The Third Circuit disagreed with AWG, finding that whether or not adequate assurance of future performance must be provided does not depend on whether a term is “economically material,” but rather on the importance of the term within the overall bargained-for exchange. In other words, the focus should be on whether the contract term is integral to the bargain (material) and whether performance of the term gives the party the full benefit of its bargain (economic significance). The Third Circuit compared the provision that required that delivery be made from the Tulsa facility to a time-is-of-the-essence clause. Although neither requirement is inherently material or obviously economic, such terms can be integral terms of a contract. Regarding the delivery from the Tulsa facility requirement, the court noted that the parties expressly included the requirement in the agreement. Albertson’s included the provision to reap the benefits of a trained staff, a consistent supply of products and a proven electronic system of record-keeping that furthered Albertson’s marketing efforts. Although the court weighed the rights of Fleming’s creditors to get a benefit from the supply agreement, the court held that in favor of Albertson’s because AWG could not provide the same benefits to Albertson’s as were available from Fleming (Fleming had rejected the lease for the Tulsa facility at the direction of AWG).

AWG also argued that designating “from the Tulsa facility” a material term of the supply agreement transformed that term into a de facto anti-assignment provision. Pursuant to §365(f)(1) of the Bankruptcy Code, assignments of executory contracts are permitted even when contracts expressly prohibit such assignments. Courts have consistently held that provisions that are so restrictive that they constitute a de facto anti-assignment provision are rendered unenforceable.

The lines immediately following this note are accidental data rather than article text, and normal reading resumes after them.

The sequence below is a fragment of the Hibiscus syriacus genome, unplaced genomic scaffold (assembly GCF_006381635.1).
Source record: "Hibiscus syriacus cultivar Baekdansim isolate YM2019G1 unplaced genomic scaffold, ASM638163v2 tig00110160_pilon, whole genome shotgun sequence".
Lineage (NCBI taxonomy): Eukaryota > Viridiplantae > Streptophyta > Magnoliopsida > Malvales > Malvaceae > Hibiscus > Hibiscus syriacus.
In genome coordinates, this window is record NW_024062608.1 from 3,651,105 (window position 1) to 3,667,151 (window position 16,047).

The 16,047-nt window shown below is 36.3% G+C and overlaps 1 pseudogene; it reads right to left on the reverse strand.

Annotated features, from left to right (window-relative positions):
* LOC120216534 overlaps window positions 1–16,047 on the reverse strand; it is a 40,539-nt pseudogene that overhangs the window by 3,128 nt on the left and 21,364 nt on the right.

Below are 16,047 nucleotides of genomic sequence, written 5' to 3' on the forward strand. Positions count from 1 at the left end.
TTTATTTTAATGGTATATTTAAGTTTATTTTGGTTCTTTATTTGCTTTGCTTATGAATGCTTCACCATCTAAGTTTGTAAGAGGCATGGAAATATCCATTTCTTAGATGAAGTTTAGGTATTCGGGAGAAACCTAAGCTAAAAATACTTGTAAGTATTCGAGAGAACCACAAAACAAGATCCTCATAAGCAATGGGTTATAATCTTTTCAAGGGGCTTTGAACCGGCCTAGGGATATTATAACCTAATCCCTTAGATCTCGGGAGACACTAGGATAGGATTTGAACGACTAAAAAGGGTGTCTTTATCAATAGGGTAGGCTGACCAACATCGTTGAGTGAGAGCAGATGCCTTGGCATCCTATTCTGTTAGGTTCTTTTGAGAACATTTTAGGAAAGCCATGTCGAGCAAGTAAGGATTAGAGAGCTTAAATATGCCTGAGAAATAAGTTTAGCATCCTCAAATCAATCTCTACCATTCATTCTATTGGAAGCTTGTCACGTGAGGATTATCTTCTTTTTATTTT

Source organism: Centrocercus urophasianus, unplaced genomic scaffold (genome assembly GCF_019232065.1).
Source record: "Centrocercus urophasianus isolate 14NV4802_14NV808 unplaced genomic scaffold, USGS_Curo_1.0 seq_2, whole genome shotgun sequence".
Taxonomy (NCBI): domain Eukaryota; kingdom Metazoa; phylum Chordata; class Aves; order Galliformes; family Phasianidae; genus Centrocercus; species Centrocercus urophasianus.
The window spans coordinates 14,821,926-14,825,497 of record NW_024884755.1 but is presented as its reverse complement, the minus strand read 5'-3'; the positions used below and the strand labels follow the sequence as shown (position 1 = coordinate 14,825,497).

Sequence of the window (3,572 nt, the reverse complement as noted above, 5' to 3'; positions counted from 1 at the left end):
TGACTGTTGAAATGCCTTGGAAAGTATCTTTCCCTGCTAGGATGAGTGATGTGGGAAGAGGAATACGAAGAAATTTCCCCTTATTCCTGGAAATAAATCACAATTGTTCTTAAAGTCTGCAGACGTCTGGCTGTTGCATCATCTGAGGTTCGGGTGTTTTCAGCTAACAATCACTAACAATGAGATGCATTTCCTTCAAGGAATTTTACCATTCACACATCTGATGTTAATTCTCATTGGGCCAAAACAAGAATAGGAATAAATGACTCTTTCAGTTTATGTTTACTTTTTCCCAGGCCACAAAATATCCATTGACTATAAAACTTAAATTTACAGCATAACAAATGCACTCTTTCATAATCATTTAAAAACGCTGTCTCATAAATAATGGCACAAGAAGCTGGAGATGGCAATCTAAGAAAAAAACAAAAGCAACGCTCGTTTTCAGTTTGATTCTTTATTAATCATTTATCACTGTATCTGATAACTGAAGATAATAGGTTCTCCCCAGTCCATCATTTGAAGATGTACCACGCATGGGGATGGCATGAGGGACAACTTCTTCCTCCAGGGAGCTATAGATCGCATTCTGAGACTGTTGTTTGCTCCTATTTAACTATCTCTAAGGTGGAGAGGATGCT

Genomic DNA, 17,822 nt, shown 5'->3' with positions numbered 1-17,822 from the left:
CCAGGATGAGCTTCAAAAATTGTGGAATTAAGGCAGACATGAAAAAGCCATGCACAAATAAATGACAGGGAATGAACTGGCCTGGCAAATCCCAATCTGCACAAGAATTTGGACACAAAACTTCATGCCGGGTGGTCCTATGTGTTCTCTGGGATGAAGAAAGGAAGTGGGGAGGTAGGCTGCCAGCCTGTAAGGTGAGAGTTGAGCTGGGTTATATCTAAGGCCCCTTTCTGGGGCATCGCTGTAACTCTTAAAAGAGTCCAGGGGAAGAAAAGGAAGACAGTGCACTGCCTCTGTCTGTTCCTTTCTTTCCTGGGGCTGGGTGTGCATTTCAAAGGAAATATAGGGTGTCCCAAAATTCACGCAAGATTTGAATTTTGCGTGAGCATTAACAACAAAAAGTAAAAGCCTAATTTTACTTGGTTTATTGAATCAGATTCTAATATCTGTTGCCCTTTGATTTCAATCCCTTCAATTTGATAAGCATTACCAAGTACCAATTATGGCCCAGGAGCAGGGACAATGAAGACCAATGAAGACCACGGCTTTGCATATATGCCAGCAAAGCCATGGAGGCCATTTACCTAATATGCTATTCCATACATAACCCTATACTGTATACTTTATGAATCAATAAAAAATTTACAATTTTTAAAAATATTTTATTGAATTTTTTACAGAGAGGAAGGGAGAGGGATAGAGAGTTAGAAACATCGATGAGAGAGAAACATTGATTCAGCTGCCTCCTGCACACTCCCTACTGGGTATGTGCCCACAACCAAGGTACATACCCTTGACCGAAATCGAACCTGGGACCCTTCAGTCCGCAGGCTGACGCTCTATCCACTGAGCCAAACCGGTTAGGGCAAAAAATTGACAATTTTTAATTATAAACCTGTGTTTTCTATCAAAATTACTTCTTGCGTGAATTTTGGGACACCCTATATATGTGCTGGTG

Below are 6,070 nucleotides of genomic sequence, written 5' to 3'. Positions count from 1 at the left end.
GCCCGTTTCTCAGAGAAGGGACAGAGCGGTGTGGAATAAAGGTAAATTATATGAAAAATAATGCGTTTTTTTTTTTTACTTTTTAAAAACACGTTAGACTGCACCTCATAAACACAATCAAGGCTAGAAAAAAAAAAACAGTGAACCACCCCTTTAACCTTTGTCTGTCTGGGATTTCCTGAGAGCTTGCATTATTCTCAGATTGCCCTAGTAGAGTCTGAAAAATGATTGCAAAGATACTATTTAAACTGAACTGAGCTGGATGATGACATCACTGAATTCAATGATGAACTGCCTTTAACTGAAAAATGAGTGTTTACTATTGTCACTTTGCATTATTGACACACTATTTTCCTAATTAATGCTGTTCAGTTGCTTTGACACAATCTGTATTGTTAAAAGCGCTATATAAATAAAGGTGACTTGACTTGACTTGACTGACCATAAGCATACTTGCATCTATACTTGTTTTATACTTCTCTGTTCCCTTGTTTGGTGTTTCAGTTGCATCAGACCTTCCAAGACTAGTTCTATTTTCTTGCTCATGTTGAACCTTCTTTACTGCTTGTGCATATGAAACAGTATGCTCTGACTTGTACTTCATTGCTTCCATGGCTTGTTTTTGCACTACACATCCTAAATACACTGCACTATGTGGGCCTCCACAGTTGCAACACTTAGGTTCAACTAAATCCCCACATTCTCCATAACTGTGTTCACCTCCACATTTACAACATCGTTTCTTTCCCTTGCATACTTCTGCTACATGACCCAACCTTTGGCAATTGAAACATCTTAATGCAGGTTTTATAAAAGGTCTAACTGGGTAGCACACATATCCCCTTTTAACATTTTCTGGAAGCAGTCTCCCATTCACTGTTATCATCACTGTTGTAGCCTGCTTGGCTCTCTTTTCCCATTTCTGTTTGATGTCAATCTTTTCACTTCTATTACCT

In rejecting AWG’s anti-assignment argument, the court first announced the general rule that §365(f) requires a debtor to assume a contract subject to the benefits and burdens thereunder. While the court recognized that a fine line exists between a contractual term that is a burden and a de facto restriction on assignment, the court decided to draw the line where a party refuses to accept part of the contract’s obligations but cannot perform a material term of the contract. The court noted that because AWG directed Fleming to reject the Tulsa facility lease, it cannot avail itself of the argument that the term requiring shipment from the Tulsa facility is an anti-assignment provision.

In sum, the Fleming court clarified the “material and economically significant” standard set forth in Joshua Slocum. The Fleming court held that when a proposed assignee cannot comply with a term of a proposed assigned contract, the court should focus on whether the contract term is integral to the bargain (material) and whether performance of the term gives the party the full benefit of its bargain (economic significance). In light of the Fleming decision, counsel for a debtor and proposed assignee should be prepared to show that any term not being complied with was not important to the overall bargained-for exchange. If the term was integral, then the debtor and proposed assignee must evaluate whether there is any way to comply with the provision, and if not, accept the risk that the assignment will not be approved. For example, in Fleming, it appears as though AWG would have been successful in obtaining the assignment of the supply agreement if AWG had also sought assumption of the lease for the Tulsa facility. For those representing non debtor parties, Fleming teaches that counsel should carefully analyze the terms of the contract and endeavor to understand the negotiating history behind the contract. Integral non economic terms may not be readily apparent from the contract itself. Additionally, if a contract term has not been complied with and the nondebtor party seeks to defeat the proposed assignment, counsel should present evidence establishing that the contract term was integral to the bargained-for exchange, and that the assignment should be denied.